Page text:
Think of fly fishing and most anglers envision casting to rising trout or drifting egg patterns to finicky Steelhead. While I enjoy those moments, too, once summer rolls around, I have a different species that I love to target: the mighty Bluegill.
Like many anglers, the first fish that ever tugged my line was a Bluegill. I couldn’t get enough of them, as a matter of fact. They’re plentiful in most places, eager biters, and fight well for their size. They’re the perfect quarry for kids, but as I got older, I realized that Bluegills are just as much fun for adults, and even more so when catching them on the fly.
The summer months are primetime for Bluegills on the surface. Poppers and foam bugs are typical choices for panfish on top, but don’t overlook simple dry fly patterns. Not all panfish are aggressive all of the time, and their eagerness to eat is often a direct reflection of the local fishing pressure. I can tell you from personal experience that panfish can become just as fly-shy and selective as any trout, and nothing will damage your ego as much as a Bluegill shunning your perfectly decent presentation.
An assortment of flies that will catch bluegills on the surface. Counterclockwise from left: Poppers, Humpies, Madam X, Parachute Adams, and Beetles.
Some of my favorite dry flies for Bluegills and other panfish are the Parachute Adams, Mosquito, Red Humpy, and Madam X. Where shallow enough, I prefer to wade parallel to the shoreline and cast ahead along the edge of the lily pads or whatever structure is present. Sometimes the fly landing on the water produces an immediate, territorial strike. Other times, I let the fly sit for a few seconds before giving the rod tip the slightest twitch, just enough to cause the fly to skate an inch or two, and then let it rest a few more seconds before repeating the process. The long pause before twitching the fly is important if fish are a little skittish. I’ve fished ponds and lakes where Bluegills scattered as soon as my fly hit the water, so you have to give them a chance to settle down again.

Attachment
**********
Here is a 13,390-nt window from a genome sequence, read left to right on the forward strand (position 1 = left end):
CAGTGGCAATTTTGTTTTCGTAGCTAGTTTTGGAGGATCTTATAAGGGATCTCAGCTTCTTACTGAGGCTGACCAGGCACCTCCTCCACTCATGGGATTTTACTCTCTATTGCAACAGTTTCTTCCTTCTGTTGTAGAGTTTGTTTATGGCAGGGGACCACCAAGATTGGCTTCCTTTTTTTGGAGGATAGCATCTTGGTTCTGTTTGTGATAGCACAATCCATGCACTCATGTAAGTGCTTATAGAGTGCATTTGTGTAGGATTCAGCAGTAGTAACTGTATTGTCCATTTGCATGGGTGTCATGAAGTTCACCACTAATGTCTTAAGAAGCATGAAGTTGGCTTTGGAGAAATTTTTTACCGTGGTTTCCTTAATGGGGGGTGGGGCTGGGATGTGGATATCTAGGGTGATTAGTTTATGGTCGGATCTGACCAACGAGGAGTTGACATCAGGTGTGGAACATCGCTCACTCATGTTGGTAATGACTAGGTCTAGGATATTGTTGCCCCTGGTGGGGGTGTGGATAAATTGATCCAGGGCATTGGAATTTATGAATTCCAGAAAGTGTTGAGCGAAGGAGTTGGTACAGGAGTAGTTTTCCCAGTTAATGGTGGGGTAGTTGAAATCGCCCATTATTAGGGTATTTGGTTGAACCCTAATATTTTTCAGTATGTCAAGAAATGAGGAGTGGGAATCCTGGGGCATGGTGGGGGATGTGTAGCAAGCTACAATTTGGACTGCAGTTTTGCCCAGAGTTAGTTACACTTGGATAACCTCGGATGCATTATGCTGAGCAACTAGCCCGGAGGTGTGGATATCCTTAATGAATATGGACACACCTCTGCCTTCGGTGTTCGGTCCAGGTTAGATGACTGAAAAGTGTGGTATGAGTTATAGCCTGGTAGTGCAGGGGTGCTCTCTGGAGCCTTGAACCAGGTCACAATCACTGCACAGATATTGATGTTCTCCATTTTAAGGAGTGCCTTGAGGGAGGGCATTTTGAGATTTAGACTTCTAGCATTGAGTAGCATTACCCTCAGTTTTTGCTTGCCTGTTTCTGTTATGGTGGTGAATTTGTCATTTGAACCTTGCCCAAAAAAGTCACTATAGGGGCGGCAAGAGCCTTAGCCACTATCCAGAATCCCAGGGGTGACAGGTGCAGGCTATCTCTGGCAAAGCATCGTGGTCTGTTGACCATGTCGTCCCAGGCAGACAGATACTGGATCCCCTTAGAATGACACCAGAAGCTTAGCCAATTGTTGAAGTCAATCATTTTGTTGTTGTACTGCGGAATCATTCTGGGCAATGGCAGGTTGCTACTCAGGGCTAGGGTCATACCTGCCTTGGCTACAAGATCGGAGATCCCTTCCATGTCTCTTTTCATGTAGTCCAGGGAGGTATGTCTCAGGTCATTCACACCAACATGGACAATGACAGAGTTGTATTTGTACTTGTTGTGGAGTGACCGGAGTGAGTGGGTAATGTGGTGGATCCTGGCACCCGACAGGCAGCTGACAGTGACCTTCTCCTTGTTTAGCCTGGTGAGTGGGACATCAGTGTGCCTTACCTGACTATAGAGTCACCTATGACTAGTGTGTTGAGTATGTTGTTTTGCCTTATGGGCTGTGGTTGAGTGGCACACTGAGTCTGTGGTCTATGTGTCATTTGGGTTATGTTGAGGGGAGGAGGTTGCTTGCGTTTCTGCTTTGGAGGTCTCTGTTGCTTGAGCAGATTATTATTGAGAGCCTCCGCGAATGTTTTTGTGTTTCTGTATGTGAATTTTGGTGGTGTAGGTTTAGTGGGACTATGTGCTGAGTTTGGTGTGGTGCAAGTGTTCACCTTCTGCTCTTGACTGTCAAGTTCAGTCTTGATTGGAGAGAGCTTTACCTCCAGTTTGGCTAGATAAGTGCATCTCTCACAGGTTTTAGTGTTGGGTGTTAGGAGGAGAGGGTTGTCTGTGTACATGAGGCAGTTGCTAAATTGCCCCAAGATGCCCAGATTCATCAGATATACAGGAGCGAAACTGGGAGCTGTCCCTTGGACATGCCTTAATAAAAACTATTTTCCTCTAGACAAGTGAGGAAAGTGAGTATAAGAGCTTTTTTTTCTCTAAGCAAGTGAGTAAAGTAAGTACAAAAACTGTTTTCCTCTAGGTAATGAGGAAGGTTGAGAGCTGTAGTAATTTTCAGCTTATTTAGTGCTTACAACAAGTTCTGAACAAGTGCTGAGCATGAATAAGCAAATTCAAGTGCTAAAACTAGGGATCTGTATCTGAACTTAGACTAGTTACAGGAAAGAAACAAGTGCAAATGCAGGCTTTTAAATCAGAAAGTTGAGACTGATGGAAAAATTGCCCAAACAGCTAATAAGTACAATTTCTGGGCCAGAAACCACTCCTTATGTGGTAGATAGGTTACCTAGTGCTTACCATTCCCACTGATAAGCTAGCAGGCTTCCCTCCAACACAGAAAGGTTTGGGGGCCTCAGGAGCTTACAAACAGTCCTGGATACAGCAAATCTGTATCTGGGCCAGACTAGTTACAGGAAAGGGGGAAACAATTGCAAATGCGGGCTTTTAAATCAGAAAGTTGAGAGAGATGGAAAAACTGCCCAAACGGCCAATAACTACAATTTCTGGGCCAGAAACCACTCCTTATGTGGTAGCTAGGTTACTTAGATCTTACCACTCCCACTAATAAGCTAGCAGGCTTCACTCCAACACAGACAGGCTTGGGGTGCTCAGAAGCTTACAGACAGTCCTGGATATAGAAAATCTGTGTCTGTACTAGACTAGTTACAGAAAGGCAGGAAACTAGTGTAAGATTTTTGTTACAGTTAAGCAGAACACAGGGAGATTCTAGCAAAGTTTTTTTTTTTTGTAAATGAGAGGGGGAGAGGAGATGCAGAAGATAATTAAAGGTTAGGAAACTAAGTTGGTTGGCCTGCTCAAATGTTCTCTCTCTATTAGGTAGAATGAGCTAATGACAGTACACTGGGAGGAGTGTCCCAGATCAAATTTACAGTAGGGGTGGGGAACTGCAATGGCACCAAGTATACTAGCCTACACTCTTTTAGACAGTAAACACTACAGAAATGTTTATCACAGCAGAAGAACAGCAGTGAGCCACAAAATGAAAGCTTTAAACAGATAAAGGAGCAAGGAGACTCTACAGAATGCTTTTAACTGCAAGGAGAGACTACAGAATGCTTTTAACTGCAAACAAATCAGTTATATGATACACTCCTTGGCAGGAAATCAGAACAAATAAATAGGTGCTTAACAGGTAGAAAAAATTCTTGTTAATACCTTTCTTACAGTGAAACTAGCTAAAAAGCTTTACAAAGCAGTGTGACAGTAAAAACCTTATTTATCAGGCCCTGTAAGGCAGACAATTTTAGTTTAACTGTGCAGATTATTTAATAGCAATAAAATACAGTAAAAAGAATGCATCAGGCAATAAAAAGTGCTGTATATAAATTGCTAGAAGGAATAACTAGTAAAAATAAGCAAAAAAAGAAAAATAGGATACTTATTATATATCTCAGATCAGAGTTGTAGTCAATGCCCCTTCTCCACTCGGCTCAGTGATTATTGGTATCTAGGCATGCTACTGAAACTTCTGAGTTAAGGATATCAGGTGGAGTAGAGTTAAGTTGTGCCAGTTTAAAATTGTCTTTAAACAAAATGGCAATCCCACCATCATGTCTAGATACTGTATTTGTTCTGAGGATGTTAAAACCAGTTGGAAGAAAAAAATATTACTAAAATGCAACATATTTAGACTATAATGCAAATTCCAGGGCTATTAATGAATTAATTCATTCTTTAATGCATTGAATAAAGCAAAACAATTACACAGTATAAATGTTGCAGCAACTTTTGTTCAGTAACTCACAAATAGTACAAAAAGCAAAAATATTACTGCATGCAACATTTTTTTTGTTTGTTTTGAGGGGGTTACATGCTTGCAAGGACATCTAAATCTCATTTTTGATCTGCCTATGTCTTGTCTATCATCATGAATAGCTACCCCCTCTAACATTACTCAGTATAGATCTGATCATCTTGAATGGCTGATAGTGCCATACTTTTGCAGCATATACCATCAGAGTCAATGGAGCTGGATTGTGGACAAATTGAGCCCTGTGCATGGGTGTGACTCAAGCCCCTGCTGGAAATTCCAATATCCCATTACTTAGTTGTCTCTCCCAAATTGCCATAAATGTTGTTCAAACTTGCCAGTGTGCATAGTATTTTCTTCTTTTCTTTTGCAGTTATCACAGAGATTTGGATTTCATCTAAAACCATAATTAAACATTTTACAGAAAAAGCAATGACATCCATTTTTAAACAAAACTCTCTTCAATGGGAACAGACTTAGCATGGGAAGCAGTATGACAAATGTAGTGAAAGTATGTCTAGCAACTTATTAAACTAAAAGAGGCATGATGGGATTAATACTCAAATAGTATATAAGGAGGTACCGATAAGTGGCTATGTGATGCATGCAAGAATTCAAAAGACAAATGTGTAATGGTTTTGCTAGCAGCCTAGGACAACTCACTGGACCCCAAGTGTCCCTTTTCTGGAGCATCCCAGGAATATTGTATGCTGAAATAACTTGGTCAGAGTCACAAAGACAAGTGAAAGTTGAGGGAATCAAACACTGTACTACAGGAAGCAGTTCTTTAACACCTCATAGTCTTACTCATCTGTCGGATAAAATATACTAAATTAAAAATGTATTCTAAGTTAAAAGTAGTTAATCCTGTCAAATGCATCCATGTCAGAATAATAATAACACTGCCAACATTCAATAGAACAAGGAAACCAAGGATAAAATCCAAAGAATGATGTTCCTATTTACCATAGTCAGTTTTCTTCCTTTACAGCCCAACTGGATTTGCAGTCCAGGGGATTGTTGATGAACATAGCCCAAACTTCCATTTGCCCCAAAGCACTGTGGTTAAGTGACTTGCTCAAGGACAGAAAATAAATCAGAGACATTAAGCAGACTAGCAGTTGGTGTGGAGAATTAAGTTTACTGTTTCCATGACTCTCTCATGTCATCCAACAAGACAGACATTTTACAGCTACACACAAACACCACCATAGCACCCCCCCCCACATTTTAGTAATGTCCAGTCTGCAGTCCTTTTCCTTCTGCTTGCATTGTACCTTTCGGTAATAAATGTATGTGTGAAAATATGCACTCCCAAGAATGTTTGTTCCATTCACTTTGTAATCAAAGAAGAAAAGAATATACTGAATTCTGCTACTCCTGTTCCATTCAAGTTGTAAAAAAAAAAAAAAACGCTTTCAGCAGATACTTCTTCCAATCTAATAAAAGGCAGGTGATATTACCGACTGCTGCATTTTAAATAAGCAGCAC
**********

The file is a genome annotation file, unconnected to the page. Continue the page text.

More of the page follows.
If fish are more aggressive, or if there are so many that they get competitive, a quicker retrieve can be effective. In this situation, I tie on a foam spider or Madam X, both of which have rubber legs, and skate it on the surface a foot at a time. The strike typically occurs as soon as the fly stops.
Weather conditions also play a role in how particular Bluegills can be. During cool or overcast days, panfish will feed all day in the shallows. But if it’s going to be a hot day with lots of sun, hit the water early for the best action. You may still catch Bluegills all day, especially in shaded areas, but the size of them usually gets smaller as the larger fish move to deeper and cooler water.
A selection of flies that will catch bluegills subsurface. Counterclockwise from left: White Woolly Bugger, black and natural Hare’s Ear Nymphs, and Squirmy Wormies in a variety of colors.
To target larger fish in the middle of the day, switch to subsurface flies such as small Woolly Buggers in sizes 12 and 14, nymphs, and Squirmy Wormies. I let the Woolly Buggers sink down to where the fish are feeding before beginning the retrieve. The nymphs and Squirmy Wormies, though, I often suspend under an indicator the same way I would if I were fishing for trout. If a few minutes pass with no strikes, I lift the rod tip and skate the indicator a few feet to get my fly into new water.
You don’t need any special gear to fly fish for Bluegills and other panfish. Whatever you use for trout will work just fine, but lighter, 2-4-weight rods and lines allow for a better fight and more enjoyment. And when summer rolls around, I find few things more enjoyable than heading to lake with my two young kids, fly rod in hand and a box of panfish flies in my pocket. Some days, I even let them fish!